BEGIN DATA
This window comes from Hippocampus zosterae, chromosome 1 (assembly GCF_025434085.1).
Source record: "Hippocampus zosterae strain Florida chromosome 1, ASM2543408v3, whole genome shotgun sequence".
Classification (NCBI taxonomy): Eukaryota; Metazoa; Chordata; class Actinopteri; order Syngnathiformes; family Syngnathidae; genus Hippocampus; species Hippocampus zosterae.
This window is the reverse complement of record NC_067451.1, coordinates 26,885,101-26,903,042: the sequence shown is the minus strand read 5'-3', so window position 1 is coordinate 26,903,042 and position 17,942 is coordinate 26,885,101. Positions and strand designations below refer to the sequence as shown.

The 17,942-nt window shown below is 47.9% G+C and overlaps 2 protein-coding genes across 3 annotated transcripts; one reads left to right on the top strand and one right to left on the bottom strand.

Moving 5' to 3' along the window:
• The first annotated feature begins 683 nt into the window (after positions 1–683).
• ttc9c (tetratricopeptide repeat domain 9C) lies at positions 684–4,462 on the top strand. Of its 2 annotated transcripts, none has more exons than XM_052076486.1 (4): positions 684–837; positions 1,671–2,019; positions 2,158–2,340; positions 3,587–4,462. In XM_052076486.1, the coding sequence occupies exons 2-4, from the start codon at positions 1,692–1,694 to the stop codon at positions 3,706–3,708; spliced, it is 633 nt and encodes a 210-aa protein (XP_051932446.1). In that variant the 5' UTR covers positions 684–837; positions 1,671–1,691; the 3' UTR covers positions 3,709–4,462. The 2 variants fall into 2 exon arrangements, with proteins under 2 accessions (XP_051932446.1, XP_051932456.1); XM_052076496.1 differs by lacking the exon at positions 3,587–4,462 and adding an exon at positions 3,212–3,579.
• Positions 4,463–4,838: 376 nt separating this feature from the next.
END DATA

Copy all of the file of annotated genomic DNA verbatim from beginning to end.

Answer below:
This window comes from Hippocampus zosterae, chromosome 1 (assembly GCF_025434085.1).
Source record: "Hippocampus zosterae strain Florida chromosome 1, ASM2543408v3, whole genome shotgun sequence".
Classification (NCBI taxonomy): Eukaryota; Metazoa; Chordata; class Actinopteri; order Syngnathiformes; family Syngnathidae; genus Hippocampus; species Hippocampus zosterae.
This window is the reverse complement of record NC_067451.1, coordinates 26,885,101-26,903,042: the sequence shown is the minus strand read 5'-3', so window position 1 is coordinate 26,903,042 and position 17,942 is coordinate 26,885,101. Positions and strand designations below refer to the sequence as shown.

The 17,942-nt window shown below is 47.9% G+C and overlaps 2 protein-coding genes across 3 annotated transcripts; one reads left to right on the top strand and one right to left on the bottom strand.

Moving 5' to 3' along the window:
• The first annotated feature begins 683 nt into the window (after positions 1–683).
• ttc9c (tetratricopeptide repeat domain 9C) lies at positions 684–4,462 on the top strand. Of its 2 annotated transcripts, none has more exons than XM_052076486.1 (4): positions 684–837; positions 1,671–2,019; positions 2,158–2,340; positions 3,587–4,462. In XM_052076486.1, the coding sequence occupies exons 2-4, from the start codon at positions 1,692–1,694 to the stop codon at positions 3,706–3,708; spliced, it is 633 nt and encodes a 210-aa protein (XP_051932446.1). In that variant the 5' UTR covers positions 684–837; positions 1,671–1,691; the 3' UTR covers positions 3,709–4,462. The 2 variants fall into 2 exon arrangements, with proteins under 2 accessions (XP_051932446.1, XP_051932456.1); XM_052076496.1 differs by lacking the exon at positions 3,587–4,462 and adding an exon at positions 3,212–3,579.
• Positions 4,463–4,838: 376 nt separating this feature from the next.